"You have to read, you have to know, you have to have access to knowledge," said Toni Morrison, just weeks after one of her own novels, "Song of Solomon," was banned from (and then reinstated to) a reading list at a Michigan high school.
Morrison was speaking at an event in New York to launch the National Coalition Against Censorship's new initiative, the Free Speech Leadership Council. According to the Guardian, she spoke with gratitude of "the sacredness attached to reading in her own family."
Censorship, she said, comes from fear of information and the idea that knowledge can be dangerous – which she traced back to Eve's temptation in the Garden of Eden.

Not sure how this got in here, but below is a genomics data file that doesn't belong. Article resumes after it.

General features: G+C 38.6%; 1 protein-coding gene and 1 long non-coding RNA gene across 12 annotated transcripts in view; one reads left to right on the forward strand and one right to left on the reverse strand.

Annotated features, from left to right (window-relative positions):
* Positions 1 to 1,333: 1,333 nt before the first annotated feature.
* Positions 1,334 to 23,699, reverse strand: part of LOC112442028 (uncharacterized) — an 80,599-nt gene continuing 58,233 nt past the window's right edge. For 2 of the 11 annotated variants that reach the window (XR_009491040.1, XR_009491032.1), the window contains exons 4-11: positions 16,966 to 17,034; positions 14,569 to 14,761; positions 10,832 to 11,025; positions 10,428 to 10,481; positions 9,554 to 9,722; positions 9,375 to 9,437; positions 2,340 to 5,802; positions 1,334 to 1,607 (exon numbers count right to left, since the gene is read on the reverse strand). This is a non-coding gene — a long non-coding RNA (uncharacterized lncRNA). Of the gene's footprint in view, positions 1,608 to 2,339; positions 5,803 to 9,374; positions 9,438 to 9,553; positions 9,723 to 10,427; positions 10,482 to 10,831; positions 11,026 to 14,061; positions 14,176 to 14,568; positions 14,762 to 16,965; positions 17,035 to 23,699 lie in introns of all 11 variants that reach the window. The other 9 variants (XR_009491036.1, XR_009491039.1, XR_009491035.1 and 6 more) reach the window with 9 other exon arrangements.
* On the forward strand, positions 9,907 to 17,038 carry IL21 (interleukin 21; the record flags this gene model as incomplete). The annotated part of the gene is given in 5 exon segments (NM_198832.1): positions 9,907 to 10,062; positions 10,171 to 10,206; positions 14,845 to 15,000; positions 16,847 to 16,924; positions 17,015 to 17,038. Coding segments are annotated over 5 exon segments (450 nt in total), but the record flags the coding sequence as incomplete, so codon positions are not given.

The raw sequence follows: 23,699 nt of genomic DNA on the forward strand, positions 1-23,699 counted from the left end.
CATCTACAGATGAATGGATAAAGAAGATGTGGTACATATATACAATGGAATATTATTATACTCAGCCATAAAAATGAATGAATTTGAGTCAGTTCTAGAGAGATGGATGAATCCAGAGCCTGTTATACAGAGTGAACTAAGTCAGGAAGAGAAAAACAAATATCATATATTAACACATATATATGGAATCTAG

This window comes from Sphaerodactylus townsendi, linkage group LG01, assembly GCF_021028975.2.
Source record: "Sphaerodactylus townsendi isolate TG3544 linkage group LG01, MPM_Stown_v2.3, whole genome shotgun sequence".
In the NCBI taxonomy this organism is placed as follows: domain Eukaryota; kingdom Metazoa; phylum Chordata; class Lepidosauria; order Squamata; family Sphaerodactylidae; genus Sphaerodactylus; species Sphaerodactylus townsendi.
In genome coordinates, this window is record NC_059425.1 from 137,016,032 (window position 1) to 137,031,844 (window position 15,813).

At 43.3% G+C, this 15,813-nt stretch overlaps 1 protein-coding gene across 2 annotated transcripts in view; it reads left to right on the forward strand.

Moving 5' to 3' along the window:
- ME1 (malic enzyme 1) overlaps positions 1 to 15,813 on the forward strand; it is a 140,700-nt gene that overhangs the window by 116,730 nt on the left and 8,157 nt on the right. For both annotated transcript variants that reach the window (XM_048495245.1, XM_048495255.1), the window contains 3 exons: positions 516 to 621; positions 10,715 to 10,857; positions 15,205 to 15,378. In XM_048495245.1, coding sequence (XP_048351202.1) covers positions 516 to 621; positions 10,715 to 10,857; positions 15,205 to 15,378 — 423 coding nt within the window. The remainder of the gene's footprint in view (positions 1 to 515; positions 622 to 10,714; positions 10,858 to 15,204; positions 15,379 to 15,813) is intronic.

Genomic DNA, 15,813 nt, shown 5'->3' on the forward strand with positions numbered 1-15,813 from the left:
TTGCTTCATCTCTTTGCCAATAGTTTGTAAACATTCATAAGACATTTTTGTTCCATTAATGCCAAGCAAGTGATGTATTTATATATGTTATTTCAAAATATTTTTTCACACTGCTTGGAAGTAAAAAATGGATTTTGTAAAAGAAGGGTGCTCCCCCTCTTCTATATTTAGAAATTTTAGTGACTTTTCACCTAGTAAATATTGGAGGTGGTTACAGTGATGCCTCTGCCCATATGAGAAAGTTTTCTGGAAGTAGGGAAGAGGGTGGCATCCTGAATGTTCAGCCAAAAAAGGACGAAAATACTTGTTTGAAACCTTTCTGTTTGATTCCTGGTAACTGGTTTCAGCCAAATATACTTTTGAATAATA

Morrison is also the editor of and a contributor to "Burn This Book," a collection of essays on censorship.
"The thought that leads me to contemplate with dread the erasure of other voices, of unwritten novels, poems whispered or swallowed for fear of being overheard by the wrong people, outlawed languages flourishing underground, essayists' questions challenging authority never being posed, unstaged plays, cancelled films – that thought is a nightmare," she writes. "As though a whole universe is being described in invisible ink."